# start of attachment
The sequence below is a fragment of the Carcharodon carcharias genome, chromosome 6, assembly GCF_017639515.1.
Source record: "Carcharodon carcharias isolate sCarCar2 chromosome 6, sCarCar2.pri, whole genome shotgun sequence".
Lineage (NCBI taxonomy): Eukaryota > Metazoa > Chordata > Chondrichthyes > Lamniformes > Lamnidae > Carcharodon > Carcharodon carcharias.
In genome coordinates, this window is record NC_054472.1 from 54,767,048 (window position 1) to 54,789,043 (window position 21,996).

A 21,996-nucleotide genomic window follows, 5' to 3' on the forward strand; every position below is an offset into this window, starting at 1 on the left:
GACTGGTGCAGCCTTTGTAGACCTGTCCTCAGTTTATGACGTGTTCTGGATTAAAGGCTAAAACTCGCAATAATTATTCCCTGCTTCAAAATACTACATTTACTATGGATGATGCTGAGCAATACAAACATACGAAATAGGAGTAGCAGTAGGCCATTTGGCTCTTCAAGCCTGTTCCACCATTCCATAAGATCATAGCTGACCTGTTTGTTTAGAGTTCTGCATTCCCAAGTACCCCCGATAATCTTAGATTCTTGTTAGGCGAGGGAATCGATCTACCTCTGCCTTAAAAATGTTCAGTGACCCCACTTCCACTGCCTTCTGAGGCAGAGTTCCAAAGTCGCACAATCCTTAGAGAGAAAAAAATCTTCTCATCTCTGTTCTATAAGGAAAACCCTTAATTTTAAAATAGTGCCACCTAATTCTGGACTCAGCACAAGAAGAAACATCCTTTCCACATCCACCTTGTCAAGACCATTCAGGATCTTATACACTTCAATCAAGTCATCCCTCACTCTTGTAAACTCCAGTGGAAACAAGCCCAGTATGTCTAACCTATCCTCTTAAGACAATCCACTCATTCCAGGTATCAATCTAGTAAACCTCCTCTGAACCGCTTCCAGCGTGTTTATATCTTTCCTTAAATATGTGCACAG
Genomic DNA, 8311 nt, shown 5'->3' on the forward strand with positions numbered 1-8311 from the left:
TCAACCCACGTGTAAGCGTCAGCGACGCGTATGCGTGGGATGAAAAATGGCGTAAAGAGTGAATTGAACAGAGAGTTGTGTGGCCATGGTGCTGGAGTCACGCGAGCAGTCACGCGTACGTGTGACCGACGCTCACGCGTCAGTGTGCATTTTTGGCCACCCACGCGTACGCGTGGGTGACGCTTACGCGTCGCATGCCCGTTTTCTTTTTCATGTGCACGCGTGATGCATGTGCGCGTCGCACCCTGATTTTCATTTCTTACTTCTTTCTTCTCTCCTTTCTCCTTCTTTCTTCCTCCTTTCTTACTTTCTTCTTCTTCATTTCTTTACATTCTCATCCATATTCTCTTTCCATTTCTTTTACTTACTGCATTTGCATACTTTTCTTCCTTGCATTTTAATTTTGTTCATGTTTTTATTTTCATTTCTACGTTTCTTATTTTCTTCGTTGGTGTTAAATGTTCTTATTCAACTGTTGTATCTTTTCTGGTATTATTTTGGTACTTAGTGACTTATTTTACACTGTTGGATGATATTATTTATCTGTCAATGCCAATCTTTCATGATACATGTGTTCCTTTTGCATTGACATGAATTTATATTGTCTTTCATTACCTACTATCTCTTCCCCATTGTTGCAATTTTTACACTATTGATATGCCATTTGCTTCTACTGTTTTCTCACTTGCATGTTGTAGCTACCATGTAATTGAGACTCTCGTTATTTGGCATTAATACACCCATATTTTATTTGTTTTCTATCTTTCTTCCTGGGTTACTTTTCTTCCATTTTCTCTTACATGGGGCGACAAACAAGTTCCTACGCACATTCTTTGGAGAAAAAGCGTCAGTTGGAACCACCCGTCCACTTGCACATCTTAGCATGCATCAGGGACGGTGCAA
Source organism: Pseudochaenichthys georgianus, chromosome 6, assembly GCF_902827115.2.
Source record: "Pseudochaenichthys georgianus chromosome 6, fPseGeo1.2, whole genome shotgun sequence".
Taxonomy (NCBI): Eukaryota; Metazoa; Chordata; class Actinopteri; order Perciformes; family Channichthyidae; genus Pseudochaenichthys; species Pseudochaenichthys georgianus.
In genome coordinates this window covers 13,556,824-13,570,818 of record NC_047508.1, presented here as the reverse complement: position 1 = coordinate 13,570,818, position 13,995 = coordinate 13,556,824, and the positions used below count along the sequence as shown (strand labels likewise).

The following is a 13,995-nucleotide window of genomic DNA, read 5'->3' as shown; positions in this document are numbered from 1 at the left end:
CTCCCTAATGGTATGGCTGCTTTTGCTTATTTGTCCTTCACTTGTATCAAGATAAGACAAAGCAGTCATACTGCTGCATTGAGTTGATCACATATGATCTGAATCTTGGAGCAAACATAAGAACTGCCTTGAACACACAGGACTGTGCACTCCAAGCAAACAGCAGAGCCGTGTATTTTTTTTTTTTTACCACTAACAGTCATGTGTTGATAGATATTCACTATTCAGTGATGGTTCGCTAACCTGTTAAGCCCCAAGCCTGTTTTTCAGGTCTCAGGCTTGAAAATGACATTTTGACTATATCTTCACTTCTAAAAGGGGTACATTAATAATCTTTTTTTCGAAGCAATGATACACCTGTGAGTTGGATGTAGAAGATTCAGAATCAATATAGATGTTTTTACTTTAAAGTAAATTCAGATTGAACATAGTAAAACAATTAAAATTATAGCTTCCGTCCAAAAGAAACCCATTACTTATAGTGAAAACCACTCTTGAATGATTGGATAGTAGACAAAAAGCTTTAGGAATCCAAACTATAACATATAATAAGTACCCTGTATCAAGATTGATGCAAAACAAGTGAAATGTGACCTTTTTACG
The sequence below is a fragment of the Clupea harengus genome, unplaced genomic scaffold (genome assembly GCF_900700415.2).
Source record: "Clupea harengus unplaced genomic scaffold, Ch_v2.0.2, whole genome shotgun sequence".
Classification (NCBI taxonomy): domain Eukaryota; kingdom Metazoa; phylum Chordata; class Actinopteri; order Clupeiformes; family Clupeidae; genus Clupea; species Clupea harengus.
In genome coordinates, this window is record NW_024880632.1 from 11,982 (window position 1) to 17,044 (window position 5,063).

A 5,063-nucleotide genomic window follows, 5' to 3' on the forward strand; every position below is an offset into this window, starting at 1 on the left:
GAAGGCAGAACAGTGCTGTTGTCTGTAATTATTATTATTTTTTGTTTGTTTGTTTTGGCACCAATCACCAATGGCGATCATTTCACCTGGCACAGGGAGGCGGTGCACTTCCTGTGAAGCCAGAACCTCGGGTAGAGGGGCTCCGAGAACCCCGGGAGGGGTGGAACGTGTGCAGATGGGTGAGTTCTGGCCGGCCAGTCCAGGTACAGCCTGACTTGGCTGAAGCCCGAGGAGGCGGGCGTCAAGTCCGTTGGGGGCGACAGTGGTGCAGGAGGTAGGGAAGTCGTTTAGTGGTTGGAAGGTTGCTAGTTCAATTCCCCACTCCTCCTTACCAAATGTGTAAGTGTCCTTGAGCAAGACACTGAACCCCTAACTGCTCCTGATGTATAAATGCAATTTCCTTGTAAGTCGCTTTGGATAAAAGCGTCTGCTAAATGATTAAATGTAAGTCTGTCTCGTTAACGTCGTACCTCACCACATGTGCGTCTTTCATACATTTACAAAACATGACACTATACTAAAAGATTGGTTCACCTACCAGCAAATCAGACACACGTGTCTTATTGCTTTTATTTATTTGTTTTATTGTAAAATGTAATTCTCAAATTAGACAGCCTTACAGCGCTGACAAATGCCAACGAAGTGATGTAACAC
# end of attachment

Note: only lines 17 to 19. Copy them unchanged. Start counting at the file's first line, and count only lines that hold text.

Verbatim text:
Classification (NCBI taxonomy): domain Eukaryota; kingdom Metazoa; phylum Chordata; class Actinopteri; order Clupeiformes; family Clupeidae; genus Clupea; species Clupea harengus.
In genome coordinates, this window is record NW_024880632.1 from 11,982 (window position 1) to 17,044 (window position 5,063).

A 5,063-nucleotide genomic window follows, 5' to 3' on the forward strand; every position below is an offset into this window, starting at 1 on the left: